I don’t usually post articles in this blog that have appeared in the print edition of the Reporter Herald. But I’ve had so many comments about this article that thought I’d run it for readers who might otherwise have missed it.


It’s July again and memories of the 1976 Big Thompson flood resurface as they do every year at this time.

Back then, I was a therapist at the Larimer County Mental Health Clinic. The day after the flood, I was asked to help at the temporary morgue at Loveland Memorial Hospital.

My job was to ask survivors for physical descriptions of missing family or friends so bodies could be identified. “I don’t know how to do this, but I’ll give it my best shot,” I said to myself.

One story in particular stays in my mine—that of the first gentleman to come to the morgue—Bob Graham

Bob told me his two-year-old daughter Lisa was missing in the flood. “I’d just bathed and dressed her in her night clothes when the flood hit,” he said.

As Bob described his daughter I could almost smell the sweetness of a freshly bathed two-year- old. I thought to myself, “A toddler wrapped in a bath towel is Heaven itself.

I started to tell Bob that someone would contact him when we have more information when he said, “But there’s more.”

Bob went on to tell me his wife, Beverly, his nine-year-old daughter, Teresa, and his mother, Clara, were also missing.

“This can’t be happening,” I thought as Bob told me about his family—taken away in a split second.

Looking back, I wonder, “Why didn’t I wrap my arms around him when he told me his story? Why didn’t I wrap my arms around every person who came looking for missing family or friends?”

Over the years I’ve wondered how Bob was doing. I reached him by telephone last month. After re-introducing myself, I blurted out something about hoping I’d been compassionate when I interviewed him 38 years ago.

It’s clear this phone call was about my own healing as much as it was to get in touch with Bob.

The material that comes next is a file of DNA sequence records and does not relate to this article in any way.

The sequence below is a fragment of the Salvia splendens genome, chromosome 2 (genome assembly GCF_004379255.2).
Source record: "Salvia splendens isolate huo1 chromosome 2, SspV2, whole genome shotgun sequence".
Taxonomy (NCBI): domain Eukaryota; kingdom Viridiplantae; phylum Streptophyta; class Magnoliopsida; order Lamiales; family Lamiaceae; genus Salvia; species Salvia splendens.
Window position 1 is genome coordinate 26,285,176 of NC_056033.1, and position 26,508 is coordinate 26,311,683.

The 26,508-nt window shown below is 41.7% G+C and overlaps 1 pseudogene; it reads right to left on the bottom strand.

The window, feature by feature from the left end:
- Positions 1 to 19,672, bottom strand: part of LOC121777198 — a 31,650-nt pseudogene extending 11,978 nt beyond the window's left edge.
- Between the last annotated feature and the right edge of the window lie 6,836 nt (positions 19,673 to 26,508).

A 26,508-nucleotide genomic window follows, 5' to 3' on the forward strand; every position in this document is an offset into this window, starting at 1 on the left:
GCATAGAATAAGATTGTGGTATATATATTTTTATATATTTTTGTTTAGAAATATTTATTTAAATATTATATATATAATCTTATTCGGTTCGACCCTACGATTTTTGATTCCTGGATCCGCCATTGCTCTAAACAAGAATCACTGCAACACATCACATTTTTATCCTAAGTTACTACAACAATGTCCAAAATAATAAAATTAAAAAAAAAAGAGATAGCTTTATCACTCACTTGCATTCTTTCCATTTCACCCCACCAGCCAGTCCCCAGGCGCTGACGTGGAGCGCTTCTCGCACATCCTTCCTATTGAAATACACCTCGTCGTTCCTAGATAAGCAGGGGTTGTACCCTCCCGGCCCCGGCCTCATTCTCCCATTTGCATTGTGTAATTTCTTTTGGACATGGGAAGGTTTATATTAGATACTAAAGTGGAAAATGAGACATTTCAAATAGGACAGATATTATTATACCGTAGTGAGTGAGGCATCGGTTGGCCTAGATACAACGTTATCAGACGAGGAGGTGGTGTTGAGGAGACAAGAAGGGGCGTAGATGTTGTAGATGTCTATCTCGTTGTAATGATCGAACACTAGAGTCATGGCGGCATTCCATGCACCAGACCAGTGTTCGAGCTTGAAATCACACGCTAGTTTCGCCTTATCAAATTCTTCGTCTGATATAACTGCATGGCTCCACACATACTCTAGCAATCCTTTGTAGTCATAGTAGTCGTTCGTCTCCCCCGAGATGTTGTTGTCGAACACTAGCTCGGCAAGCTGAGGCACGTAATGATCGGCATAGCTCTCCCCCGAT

Since the flood, Bob remarried and has children and grandchildren from his second marriage. He is now retired and living in Greeley.

It takes courage and trust to embrace life after a loss of such magnitude—but that’s what Bob has done.

Since our initial phone call a month ago, Bob and I talked several times. Bob recounted the horror of the 1976 Flood. “We had no warning—but I knew we had to get to higher ground,” he said.

“Beverly and the children only about 50 to 60 feet from the house when I started back to get some jeans.”

“As I approached the house, the first surge pf debris—parts of a brick building, cars, rocks—came down a narrow gorge.”

“Somehow—with the strength you have in emergencies– I hoisted myself onto the roof of our house—barely escaping the deluge.”

It was this surge that took his young family.

Bob spent the night on the roof of the house, as mud, parts of pick-up trucks and propane tanks roared down the gorge. “Boulders bounced like giant bowling balls as they came down.”

“The propane tanks made an eerie noise, whistling and bubbling as they submerged and emerged in the water,” he recalls.

In one of my recent phone conversations with Bob, we talked about day-to-day things. Bob told me that he and his wife Michele were remodeling their kitchen.

What is more renewing than a new kitchen—with all the life giving meals, love and laughter it will hold?

Yes, in spite of the losses he endured, Bob went on to build a love-filled life. It’s what we do with our pain that is transforming.

One way we can all honor those lost in the 1976 flood and those who survived is by attending the annual Big Thompson Flood Memorial Service held every year on July 31st.

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